Clemson to re-examine design for Charleston-based architecture center

Clemson to re-examine design for Charleston-based architecture center

CHARLESTON, SC (WCSC) - It is back to the drawing board for Clemson University's proposed downtown Charleston architecture center design plans.

The university announced Wednesday is has withdrawn its application for the City of Charleston's Board of Architectural Review(BAR) approval of the design for the Spaulding Paolozzi Center. The building will house Clemson's Charleston-based architecture and historic preservation programs.

Despite receiving its first two approvals, the center has been under intense scrutiny from the community, which claimed its modern design would be an eyesore for the historic district.

The initial design called for a three-story structure of cement, metal and glass, covered with an aluminum grill that appeared to be stretched open on either side. The building would replace a one-story brick building at the corner of Meeting and George Streets.

"We followed the BAR process, but in the interest of finding a solution acceptable to all parties we have decided to withdraw our application," said Rick Goodstein, Dean of the College of Architecture, Arts and Humanities.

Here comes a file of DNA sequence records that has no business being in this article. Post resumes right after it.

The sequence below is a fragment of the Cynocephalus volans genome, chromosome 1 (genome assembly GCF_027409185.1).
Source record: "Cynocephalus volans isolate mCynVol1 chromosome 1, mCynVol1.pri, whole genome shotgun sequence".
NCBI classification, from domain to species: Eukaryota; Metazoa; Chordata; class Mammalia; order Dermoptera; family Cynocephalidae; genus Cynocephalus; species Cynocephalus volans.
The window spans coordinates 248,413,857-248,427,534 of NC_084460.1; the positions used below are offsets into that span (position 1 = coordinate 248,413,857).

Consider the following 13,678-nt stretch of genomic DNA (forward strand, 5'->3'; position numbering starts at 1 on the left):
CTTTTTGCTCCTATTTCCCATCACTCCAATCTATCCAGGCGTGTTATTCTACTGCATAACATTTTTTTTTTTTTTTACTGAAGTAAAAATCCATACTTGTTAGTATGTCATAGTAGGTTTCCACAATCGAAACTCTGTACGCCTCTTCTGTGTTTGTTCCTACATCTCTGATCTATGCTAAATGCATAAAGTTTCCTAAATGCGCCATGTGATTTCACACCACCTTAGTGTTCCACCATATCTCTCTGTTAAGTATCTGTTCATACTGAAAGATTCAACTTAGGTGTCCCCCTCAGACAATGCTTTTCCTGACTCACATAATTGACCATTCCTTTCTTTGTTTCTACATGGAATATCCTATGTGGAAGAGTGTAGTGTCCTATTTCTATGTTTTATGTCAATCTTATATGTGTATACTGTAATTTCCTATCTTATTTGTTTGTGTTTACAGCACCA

Clemson's decision to withdraw its application for approval will end pending litigation against the school, brought forward by community groups that disapproved of the project.

"Our historic preservation and nationally-ranked architecture programs have had a significant, positive impact on the Charleston area's workforce, economic development and quality of life for decades – as we've promised from the beginning of this process – we are committed to being a good neighbor in Charleston for decades to come," Goodstein said.

South Carolina District 110 Representative Chip Limehouse, who was in opposition of the initial design, says he is happy with Clemson's Board of Trustees' decision to take another look at their plans.

"Very pleased at the actions Clemson university has taken regarding the architecture center in downtown Charleston. They have heard the concerns of the people and they are going to change their plans accordingly," said Limehouse.

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